We started the trip touching down in Cagliari, the capital city of Sardinia very early in the morning. We rented an adorable little Fiat 500 and took off immediately for the province of Nuoro and a town called Cala Gonone. By the time we got there it was around noon so we stopped at the local supermarket and stocked up on all our favorite Italian goodies (olives, prosciutto, tuna in oil, grisini, pecorino, sardinian provolone, wine, beer and fruit). We had a cute little hotel room right on the harbor, so we checked in and got to snacking. We went to the small beach right next to the harbor and later that evening we went to grab several rounds of spritz. That night we ate at the hotel restaurant, which was extremely delicious, and watched the Italy vs France European Championship soccer match. If you ever have the opportunity to visit Sardinia DO NOT miss trying bottarga. Bottarga is dried fish roe eggs, a specialty of Sardinian cuisine (sounds weird, I know). People love it or hate it, and I am obsessed with it. I can't get enough!
The next day we had one of the best days of the entire trip. We packed up our snacks, rented a small boat and took it out all day on the water. We were able to see the gorgeous Grotta del Bue Marino as well as Cala Luna at our own pace from our own personal boat. We beach hopped and sped around and took an embarrassing amount of boomerangs. The sights were unreal, and it was nice to have a day almost completely to ourselves and the gorgeous Sardinian beaches.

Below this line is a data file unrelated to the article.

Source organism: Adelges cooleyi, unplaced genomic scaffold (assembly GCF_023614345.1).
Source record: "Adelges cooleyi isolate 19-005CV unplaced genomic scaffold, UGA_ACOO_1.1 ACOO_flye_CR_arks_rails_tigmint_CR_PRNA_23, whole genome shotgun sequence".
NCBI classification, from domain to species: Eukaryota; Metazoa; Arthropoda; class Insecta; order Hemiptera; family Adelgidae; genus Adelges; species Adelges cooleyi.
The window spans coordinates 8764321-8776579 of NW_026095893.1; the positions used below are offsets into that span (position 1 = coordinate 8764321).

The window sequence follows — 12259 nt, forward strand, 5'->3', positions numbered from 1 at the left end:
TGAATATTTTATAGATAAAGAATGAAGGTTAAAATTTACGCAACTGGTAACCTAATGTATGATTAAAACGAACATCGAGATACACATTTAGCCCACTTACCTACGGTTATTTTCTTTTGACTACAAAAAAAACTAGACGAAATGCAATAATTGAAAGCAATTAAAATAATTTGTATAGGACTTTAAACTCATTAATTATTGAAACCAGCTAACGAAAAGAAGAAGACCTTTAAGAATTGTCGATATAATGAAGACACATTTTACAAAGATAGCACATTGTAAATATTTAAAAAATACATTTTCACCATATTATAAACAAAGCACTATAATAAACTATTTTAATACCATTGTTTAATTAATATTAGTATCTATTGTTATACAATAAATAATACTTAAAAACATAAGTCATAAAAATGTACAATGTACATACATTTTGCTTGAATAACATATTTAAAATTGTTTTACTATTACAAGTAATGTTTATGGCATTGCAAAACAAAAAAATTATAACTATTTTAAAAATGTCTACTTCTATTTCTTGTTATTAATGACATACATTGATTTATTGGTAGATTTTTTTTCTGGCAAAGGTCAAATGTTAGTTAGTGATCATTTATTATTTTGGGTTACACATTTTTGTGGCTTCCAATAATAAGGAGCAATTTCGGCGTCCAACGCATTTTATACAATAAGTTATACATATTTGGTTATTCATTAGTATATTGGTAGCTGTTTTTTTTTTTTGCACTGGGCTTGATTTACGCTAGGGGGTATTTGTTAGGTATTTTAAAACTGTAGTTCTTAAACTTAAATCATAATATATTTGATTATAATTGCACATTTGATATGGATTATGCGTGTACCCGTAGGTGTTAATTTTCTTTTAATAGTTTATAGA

Unfortunately, we only had 3.5 days in Sardinia, so later that evening we jumped in the car and drove across the island to Terralba to visit my host friends and family. To be honest I was a little bit nervous to see everyone again, it had been so long since I last saw them and I was really unsure of how much Italian I remembered. Of course I shouldn't have worried at all because I was welcomed with open arms, kisses and some tears. My only regret is that I wasn't able to stay longer. It was so nice reconnecting with old friends and family. We stayed at a hotel in Torre dei Corsari, which is a tiny beach town near Terralba. We got to spend some time on Pistis, the beach I haunted when I lived there and on all my visits back. There were more tourists than I remembered at Torre dei Corsari, which means they catered more to english speakers, but you definitely get special treatment if you speak Italian and EXTRA special treatment if you know some key phrases in Sardo (which I very luckily still remembered!).
Just writing about Sardinia makes me ache to go back. I know I will be returning soon, I felt too whole there not to skimp and save to get my ass back there.
The next day we grabbed a plane from Cagliari to Rome to Istanbul to Oakland. To end this epic, somewhat bougie, four-part travel log will quote my last instagram of the trip, because why do more work?
Not sure how to sum it all up except that now I'm poor in money, but filthy rich in friends old and new. Non so come riassumere tutto tranne dire che adesso sono povera di soldi ma sono ricca di amici che ho conosciuto da poco e da una vita.
Rock on kids.